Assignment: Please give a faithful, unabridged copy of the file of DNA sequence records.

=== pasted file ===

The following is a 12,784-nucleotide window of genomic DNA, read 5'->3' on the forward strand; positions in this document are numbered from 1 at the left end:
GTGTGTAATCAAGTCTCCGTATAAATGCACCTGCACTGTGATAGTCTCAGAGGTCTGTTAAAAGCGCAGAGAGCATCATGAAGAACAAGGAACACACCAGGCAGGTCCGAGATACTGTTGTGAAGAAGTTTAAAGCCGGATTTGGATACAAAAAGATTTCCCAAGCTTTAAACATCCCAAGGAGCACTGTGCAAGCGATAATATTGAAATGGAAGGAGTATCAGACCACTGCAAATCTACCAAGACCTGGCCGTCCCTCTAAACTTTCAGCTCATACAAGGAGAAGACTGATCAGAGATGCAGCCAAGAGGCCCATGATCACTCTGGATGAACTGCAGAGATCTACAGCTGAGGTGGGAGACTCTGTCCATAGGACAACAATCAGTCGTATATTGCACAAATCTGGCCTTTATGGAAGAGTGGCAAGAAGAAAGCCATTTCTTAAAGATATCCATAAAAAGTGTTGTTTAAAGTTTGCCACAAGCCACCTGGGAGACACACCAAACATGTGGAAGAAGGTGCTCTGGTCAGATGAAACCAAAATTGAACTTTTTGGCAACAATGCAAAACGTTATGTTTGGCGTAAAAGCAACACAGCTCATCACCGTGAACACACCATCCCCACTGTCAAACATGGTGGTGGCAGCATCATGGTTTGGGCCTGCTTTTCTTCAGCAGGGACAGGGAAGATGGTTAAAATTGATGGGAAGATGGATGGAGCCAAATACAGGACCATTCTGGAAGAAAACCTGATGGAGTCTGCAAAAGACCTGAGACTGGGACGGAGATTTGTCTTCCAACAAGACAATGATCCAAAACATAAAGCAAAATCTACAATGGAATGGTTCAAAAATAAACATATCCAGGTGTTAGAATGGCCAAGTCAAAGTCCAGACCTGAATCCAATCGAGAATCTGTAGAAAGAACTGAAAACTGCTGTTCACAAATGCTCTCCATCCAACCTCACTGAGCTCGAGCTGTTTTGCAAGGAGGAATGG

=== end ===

The following is a 12,784-nucleotide window of genomic DNA, read 5'->3' on the forward strand; positions in this document are numbered from 1 at the left end:
GTGTGTAATCAAGTCTCCGTATAAATGCACCTGCACTGTGATAGTCTCAGAGGTCTGTTAAAAGCGCAGAGAGCATCATGAAGAACAAGGAACACACCAGGCAGGTCCGAGATACTGTTGTGAAGAAGTTTAAAGCCGGATTTGGATACAAAAAGATTTCCCAAGCTTTAAACATCCCAAGGAGCACTGTGCAAGCGATAATATTGAAATGGAAGGAGTATCAGACCACTGCAAATCTACCAAGACCTGGCCGTCCCTCTAAACTTTCAGCTCATACAAGGAGAAGACTGATCAGAGATGCAGCCAAGAGGCCCATGATCACTCTGGATGAACTGCAGAGATCTACAGCTGAGGTGGGAGACTCTGTCCATAGGACAACAATCAGTCGTATATTGCACAAATCTGGCCTTTATGGAAGAGTGGCAAGAAGAAAGCCATTTCTTAAAGATATCCATAAAAAGTGTTGTTTAAAGTTTGCCACAAGCCACCTGGGAGACACACCAAACATGTGGAAGAAGGTGCTCTGGTCAGATGAAACCAAAATTGAACTTTTTGGCAACAATGCAAAACGTTATGTTTGGCGTAAAAGCAACACAGCTCATCACCGTGAACACACCATCCCCACTGTCAAACATGGTGGTGGCAGCATCATGGTTTGGGCCTGCTTTTCTTCAGCAGGGACAGGGAAGATGGTTAAAATTGATGGGAAGATGGATGGAGCCAAATACAGGACCATTCTGGAAGAAAACCTGATGGAGTCTGCAAAAGACCTGAGACTGGGACGGAGATTTGTCTTCCAACAAGACAATGATCCAAAACATAAAGCAAAATCTACAATGGAATGGTTCAAAAATAAACATATCCAGGTGTTAGAATGGCCAAGTCAAAGTCCAGACCTGAATCCAATCGAGAATCTGTAGAAAGAACTGAAAACTGCTGTTCACAAATGCTCTCCATCCAACCTCACTGAGCTCGAGCTGTTTTGCAAGGAGGAATGG